The second issue Paul discussed in the two passages we have looked at here (Romans 14-15, 1 Corinthians 8-10) was the issue of the Sabbath and other days held holy by the Jewish people. Many Christian Jews thought that all Christians should observe the Sabbath and other Jewish holy days. The Gentiles had no tradition of observing these days and did not think the distinction was necessary. The issue is still alive today. There are still many believers who think that Christians should not work on Sunday, but should devote the day to the worship of God. Some Christians still maintain that Saturday is the Sabbath and that it should be observed. Others see that in the New Testament era, we regard every day as holy and do not have to set aside any particular day.
Paul could not be clearer on this issue. In Romans 14:5, Paul says, “One man considers one day more sacred than another; another man considers every day alike. Each one should be fully convinced in his own mind.” If you wish to observe a Sabbath, whether on Saturday or Sunday – or Thursday if you like, do it. If you do not feel convicted to observe the Sabbath, do not. If you observe the Sabbath, do not condemn those who don’t. If you do not observe the Sabbath, do not disdain or ridicule those who do. And be sensitive to those with other views.
3) Issues of Food and Drink
I have a good friend who is into health food, herbs, and such things. That’s fine. The problem is that she always wants me to eat the stuff she eats. She has given me herbal solutions to every illness I have ever had. I cannot tell you how many times someone has told me what I should eat or shouldn’t eat.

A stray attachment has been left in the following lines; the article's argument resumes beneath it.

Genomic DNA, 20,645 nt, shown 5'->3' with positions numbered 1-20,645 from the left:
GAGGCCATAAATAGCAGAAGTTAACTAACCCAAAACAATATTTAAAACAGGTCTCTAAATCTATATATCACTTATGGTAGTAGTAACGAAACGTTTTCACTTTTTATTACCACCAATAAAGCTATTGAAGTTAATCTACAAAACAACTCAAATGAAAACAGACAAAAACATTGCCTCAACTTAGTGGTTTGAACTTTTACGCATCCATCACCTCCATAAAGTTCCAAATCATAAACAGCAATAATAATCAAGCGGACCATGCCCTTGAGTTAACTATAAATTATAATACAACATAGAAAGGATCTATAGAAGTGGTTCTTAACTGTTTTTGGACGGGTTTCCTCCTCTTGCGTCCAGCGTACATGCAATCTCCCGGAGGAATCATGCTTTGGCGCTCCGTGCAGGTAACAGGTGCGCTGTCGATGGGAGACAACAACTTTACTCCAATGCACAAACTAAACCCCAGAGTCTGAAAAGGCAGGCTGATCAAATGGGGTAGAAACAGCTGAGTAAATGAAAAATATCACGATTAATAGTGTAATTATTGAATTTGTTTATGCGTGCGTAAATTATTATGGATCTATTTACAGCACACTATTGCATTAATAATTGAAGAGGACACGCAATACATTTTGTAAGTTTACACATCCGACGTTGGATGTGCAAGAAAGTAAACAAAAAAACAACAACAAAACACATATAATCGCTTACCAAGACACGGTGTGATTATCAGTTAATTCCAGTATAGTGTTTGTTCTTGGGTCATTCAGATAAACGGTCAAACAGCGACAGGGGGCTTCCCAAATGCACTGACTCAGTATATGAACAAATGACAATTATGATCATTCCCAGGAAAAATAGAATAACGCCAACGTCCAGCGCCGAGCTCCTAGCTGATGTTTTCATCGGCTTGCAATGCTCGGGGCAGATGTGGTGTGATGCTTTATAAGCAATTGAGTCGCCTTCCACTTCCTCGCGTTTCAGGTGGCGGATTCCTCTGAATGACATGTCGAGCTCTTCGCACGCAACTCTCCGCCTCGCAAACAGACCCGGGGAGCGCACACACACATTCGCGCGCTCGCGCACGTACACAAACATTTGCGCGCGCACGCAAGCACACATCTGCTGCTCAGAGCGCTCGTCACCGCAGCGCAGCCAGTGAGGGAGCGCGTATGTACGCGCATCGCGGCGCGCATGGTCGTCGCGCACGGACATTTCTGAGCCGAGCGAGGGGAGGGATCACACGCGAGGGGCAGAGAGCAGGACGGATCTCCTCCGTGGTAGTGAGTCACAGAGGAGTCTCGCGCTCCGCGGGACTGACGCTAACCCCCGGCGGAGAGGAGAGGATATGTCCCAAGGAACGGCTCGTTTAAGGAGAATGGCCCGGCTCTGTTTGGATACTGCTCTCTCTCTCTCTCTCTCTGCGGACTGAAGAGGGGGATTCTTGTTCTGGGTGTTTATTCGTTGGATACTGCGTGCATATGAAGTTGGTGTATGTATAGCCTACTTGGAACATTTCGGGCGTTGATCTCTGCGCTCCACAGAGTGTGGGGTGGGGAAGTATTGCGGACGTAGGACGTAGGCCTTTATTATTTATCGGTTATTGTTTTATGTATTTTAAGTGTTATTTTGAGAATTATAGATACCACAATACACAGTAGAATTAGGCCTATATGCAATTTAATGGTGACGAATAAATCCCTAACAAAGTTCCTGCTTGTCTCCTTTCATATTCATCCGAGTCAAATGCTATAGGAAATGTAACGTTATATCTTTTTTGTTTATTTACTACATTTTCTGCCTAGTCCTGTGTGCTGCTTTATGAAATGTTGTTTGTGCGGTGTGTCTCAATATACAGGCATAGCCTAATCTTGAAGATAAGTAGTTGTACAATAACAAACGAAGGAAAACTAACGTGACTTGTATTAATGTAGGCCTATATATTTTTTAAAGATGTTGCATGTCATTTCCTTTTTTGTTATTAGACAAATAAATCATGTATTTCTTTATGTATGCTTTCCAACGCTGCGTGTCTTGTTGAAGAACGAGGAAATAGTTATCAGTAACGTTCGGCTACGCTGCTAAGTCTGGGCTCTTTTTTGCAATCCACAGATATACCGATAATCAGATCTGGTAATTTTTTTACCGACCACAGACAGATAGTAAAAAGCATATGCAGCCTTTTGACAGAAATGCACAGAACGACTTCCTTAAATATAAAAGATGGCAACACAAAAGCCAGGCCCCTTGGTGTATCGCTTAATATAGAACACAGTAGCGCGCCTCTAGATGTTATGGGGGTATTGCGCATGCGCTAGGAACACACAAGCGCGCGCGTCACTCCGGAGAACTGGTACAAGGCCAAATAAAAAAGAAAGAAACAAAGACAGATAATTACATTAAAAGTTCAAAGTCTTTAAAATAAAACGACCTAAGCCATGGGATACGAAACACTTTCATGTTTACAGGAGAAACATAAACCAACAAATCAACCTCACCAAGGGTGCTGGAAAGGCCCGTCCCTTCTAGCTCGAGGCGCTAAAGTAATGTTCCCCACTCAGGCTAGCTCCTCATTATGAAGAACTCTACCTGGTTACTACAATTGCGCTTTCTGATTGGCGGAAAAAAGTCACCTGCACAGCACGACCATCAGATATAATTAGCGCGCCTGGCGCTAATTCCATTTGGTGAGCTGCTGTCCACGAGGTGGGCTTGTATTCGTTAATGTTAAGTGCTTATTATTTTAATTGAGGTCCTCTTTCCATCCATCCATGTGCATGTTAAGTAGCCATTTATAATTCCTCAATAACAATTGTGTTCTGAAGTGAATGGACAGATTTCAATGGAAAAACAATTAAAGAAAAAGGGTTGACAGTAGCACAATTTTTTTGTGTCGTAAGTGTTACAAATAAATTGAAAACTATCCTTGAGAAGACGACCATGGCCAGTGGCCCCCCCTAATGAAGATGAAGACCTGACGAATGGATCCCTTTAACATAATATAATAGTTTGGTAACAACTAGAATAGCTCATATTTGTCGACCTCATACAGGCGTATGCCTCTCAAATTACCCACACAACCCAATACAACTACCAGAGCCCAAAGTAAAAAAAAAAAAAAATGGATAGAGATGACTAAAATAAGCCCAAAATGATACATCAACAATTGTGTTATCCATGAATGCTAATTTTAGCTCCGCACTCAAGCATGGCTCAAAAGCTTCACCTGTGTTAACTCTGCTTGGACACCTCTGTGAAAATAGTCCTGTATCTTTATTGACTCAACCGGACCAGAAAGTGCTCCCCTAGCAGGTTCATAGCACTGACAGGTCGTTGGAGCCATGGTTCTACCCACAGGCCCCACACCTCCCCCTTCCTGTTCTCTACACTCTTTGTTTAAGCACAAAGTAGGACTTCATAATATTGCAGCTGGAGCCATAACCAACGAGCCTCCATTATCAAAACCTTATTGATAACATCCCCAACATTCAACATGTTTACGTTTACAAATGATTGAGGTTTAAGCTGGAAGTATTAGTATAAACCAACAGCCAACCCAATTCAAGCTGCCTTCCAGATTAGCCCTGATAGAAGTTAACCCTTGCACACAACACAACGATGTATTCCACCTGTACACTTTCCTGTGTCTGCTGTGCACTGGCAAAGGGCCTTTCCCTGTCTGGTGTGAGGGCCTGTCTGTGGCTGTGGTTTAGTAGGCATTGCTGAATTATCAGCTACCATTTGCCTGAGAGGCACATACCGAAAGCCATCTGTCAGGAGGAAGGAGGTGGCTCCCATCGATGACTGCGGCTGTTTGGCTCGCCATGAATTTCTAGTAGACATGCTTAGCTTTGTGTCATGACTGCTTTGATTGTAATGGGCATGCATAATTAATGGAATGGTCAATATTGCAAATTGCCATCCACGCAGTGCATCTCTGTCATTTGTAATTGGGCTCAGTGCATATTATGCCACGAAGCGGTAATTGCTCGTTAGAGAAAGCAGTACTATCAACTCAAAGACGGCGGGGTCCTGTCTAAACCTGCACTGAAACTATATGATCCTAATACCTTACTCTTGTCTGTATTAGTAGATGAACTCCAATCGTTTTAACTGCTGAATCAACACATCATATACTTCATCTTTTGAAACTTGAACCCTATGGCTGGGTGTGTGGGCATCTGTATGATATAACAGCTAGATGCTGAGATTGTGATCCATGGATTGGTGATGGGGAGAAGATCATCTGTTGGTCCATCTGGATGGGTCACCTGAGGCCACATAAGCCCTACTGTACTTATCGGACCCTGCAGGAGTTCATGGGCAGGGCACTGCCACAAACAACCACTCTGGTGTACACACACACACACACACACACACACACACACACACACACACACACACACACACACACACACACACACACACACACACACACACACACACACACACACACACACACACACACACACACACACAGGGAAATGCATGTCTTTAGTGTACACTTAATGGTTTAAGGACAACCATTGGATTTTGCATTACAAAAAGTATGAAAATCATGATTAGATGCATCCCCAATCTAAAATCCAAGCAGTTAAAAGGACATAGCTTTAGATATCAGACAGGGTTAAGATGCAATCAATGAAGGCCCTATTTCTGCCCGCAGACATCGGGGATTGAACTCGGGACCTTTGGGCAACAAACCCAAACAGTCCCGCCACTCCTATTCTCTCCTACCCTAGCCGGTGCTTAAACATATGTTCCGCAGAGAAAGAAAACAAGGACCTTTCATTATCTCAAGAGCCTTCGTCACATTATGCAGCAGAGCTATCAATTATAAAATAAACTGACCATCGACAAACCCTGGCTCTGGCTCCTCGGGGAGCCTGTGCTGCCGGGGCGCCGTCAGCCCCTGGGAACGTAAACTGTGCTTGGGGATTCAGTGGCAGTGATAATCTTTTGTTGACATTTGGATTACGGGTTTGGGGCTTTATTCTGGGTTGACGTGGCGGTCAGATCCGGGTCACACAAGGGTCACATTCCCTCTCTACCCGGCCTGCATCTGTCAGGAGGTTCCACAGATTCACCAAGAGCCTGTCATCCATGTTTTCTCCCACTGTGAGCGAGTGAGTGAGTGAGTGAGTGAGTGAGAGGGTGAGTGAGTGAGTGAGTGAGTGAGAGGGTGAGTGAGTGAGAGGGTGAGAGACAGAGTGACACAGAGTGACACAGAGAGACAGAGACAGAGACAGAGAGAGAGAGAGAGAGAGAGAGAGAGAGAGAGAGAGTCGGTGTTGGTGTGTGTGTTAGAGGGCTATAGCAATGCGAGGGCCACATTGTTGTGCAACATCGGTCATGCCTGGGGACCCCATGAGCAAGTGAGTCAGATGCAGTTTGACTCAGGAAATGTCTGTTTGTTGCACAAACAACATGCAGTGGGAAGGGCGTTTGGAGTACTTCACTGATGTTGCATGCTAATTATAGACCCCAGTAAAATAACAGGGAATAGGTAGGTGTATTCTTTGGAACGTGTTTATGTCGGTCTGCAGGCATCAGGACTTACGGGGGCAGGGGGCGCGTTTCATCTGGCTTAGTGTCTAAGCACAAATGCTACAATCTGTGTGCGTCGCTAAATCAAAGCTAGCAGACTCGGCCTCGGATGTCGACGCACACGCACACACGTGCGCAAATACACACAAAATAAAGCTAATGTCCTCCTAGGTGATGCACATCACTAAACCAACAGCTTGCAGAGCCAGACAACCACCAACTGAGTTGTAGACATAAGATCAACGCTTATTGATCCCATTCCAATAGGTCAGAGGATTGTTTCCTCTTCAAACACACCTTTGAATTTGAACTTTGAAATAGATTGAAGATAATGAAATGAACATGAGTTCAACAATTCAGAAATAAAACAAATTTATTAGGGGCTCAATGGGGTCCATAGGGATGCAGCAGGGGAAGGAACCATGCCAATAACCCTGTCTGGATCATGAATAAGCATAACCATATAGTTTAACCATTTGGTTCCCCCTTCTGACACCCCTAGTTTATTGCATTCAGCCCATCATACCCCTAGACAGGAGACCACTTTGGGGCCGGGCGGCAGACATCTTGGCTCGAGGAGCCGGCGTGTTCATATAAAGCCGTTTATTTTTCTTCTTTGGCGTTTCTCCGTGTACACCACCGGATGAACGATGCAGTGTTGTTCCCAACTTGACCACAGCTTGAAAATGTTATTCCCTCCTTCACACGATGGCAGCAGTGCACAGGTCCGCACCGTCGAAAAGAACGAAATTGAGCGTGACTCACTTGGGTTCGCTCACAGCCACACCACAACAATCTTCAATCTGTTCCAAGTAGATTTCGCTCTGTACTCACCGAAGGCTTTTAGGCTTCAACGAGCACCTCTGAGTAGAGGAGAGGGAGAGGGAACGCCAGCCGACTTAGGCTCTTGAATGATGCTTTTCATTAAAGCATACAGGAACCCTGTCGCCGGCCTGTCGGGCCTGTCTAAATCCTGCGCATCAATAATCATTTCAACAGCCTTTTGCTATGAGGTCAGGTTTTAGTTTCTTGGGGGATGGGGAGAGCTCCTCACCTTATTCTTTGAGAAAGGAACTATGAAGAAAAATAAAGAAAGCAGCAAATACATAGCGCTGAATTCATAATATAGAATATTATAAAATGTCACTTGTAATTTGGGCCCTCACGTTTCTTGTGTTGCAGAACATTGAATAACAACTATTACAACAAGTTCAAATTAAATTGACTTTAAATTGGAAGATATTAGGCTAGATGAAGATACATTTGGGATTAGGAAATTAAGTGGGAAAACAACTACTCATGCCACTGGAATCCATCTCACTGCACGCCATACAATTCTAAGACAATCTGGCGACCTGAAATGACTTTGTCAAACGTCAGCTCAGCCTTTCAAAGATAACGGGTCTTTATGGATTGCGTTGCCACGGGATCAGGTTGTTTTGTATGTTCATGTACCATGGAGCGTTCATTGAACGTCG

I would not try to justify my obesity – that is a spiritual issue that I am trying to deal with. But it is a violation of Personal Space when someone tries to impose their rules of health, of diet, of exercise or of drink on me. Each of us is responsible to God for what we eat and drink. But we sometimes get so focused on issues of food or drink that we forget the words of Jesus in Matthew 15:11, “It is not what goes into the mouth that defiles a person, but what comes out of the mouth; this defiles a person.” InColossians 2:16, Paul is dealing with what are sometimes call Judaizers and says, “Therefore let no one pass judgment on you in questions of food and drink, or with regard to a festival or a new moon or a Sabbath.” Romans 14:17, at the conclusion of the discussion of these debatable issues, makes this summary statement. “For the kingdom of God is not a matter of eating and drinking but of righteousness and peace and joy in the Holy Spirit.”